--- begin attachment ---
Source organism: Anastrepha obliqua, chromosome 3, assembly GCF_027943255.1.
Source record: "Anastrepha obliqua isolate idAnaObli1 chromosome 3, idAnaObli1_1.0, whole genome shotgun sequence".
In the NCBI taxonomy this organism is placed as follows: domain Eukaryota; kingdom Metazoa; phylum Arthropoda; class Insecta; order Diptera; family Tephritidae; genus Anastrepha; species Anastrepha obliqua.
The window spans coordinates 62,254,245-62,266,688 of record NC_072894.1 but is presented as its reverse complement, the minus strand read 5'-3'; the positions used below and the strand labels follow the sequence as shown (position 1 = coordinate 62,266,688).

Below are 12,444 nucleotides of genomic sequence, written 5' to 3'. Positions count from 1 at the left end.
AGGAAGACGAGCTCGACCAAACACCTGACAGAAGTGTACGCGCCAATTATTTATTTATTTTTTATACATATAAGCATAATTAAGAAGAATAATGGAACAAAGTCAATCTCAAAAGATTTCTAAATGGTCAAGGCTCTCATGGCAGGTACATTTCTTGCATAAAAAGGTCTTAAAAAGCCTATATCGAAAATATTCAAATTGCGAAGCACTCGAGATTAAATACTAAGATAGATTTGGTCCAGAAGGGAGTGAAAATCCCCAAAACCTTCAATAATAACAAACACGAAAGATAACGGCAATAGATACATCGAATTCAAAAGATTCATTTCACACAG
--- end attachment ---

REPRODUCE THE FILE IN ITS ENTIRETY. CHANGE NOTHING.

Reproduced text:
Source organism: Anastrepha obliqua, chromosome 3, assembly GCF_027943255.1.
Source record: "Anastrepha obliqua isolate idAnaObli1 chromosome 3, idAnaObli1_1.0, whole genome shotgun sequence".
In the NCBI taxonomy this organism is placed as follows: domain Eukaryota; kingdom Metazoa; phylum Arthropoda; class Insecta; order Diptera; family Tephritidae; genus Anastrepha; species Anastrepha obliqua.
The window spans coordinates 62,254,245-62,266,688 of record NC_072894.1 but is presented as its reverse complement, the minus strand read 5'-3'; the positions used below and the strand labels follow the sequence as shown (position 1 = coordinate 62,266,688).

Below are 12,444 nucleotides of genomic sequence, written 5' to 3'. Positions count from 1 at the left end.
AGGAAGACGAGCTCGACCAAACACCTGACAGAAGTGTACGCGCCAATTATTTATTTATTTTTTATACATATAAGCATAATTAAGAAGAATAATGGAACAAAGTCAATCTCAAAAGATTTCTAAATGGTCAAGGCTCTCATGGCAGGTACATTTCTTGCATAAAAAGGTCTTAAAAAGCCTATATCGAAAATATTCAAATTGCGAAGCACTCGAGATTAAATACTAAGATAGATTTGGTCCAGAAGGGAGTGAAAATCCCCAAAACCTTCAATAATAACAAACACGAAAGATAACGGCAATAGATACATCGAATTCAAAAGATTCATTTCACACAG